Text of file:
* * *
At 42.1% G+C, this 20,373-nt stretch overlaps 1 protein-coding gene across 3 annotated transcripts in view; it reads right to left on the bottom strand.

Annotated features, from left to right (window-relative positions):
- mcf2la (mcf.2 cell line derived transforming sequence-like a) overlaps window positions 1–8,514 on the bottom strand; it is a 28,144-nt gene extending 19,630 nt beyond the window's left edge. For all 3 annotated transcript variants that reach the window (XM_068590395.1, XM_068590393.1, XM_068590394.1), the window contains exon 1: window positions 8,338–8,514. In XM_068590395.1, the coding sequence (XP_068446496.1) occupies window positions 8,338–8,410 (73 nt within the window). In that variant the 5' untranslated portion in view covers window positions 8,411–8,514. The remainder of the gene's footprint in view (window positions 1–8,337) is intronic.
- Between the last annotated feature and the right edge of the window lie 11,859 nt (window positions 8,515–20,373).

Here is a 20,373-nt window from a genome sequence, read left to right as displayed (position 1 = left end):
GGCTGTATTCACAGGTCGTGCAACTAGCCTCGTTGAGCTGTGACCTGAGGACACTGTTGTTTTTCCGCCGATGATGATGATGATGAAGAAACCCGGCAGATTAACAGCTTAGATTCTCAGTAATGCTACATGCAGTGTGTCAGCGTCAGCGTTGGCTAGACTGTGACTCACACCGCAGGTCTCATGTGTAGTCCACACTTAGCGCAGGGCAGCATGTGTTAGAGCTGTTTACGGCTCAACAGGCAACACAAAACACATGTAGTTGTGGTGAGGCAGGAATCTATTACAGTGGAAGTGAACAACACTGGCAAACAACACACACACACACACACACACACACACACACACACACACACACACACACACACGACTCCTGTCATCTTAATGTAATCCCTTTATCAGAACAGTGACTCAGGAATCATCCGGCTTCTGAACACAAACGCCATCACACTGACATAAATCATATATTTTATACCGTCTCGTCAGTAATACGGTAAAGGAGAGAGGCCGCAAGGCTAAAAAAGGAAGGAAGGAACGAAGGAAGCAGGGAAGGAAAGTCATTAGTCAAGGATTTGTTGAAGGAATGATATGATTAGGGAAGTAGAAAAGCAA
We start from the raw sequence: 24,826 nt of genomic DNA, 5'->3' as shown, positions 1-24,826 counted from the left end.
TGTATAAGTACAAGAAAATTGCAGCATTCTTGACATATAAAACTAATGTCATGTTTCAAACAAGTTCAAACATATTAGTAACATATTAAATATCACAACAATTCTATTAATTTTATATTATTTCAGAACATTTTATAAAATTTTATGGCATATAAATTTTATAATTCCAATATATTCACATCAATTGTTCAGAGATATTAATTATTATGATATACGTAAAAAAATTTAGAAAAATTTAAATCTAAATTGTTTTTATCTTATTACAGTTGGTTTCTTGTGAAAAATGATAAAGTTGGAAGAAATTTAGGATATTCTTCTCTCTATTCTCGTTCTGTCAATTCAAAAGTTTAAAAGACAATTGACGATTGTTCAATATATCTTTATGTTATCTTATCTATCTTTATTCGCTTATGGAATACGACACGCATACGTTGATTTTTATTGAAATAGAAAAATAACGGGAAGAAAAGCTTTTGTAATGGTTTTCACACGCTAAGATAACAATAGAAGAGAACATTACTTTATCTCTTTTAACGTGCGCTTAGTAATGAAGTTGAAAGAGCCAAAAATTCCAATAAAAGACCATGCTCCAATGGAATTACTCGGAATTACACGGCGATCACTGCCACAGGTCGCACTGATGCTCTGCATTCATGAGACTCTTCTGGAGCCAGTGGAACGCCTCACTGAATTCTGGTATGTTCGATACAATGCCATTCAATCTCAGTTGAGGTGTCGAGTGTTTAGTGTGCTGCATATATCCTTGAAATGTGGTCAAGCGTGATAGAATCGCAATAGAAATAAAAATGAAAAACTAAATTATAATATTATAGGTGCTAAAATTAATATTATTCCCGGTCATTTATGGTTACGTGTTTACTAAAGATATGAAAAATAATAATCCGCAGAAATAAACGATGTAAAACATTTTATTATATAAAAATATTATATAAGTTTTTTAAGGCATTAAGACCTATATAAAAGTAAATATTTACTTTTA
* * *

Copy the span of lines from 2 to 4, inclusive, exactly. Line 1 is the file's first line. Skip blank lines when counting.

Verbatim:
Annotated features, from left to right (window-relative positions):
- mcf2la (mcf.2 cell line derived transforming sequence-like a) overlaps window positions 1–8,514 on the bottom strand; it is a 28,144-nt gene extending 19,630 nt beyond the window's left edge. For all 3 annotated transcript variants that reach the window (XM_068590395.1, XM_068590393.1, XM_068590394.1), the window contains exon 1: window positions 8,338–8,514. In XM_068590395.1, the coding sequence (XP_068446496.1) occupies window positions 8,338–8,410 (73 nt within the window). In that variant the 5' untranslated portion in view covers window positions 8,411–8,514. The remainder of the gene's footprint in view (window positions 1–8,337) is intronic.
- Between the last annotated feature and the right edge of the window lie 11,859 nt (window positions 8,515–20,373).